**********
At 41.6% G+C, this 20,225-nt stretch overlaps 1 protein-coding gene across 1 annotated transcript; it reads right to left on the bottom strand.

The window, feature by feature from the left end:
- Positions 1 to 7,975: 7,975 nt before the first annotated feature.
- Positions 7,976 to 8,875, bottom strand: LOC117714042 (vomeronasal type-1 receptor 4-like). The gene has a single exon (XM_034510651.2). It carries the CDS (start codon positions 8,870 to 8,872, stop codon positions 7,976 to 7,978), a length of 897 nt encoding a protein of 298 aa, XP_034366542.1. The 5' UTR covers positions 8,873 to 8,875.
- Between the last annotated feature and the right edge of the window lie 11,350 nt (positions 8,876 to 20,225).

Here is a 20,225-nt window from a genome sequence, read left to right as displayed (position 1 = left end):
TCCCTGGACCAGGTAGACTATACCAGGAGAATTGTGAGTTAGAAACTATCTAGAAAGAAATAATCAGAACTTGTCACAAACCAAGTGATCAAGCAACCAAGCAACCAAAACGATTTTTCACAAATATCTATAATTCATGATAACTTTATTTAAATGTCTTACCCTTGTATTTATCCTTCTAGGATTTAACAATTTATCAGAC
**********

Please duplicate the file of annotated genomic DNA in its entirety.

At 41.6% G+C, this 20,225-nt stretch overlaps 1 protein-coding gene across 1 annotated transcript; it reads right to left on the bottom strand.

The window, feature by feature from the left end:
- Positions 1 to 7,975: 7,975 nt before the first annotated feature.
- Positions 7,976 to 8,875, bottom strand: LOC117714042 (vomeronasal type-1 receptor 4-like). The gene has a single exon (XM_034510651.2). It carries the CDS (start codon positions 8,870 to 8,872, stop codon positions 7,976 to 7,978), a length of 897 nt encoding a protein of 298 aa, XP_034366542.1. The 5' UTR covers positions 8,873 to 8,875.
- Between the last annotated feature and the right edge of the window lie 11,350 nt (positions 8,876 to 20,225).

Here is a 20,225-nt window from a genome sequence, read left to right as displayed (position 1 = left end):
TCCCTGGACCAGGTAGACTATACCAGGAGAATTGTGAGTTAGAAACTATCTAGAAAGAAATAATCAGAACTTGTCACAAACCAAGTGATCAAGCAACCAAGCAACCAAAACGATTTTTCACAAATATCTATAATTCATGATAACTTTATTTAAATGTCTTACCCTTGTATTTATCCTTCTAGGATTTAACAATTTATCAGAC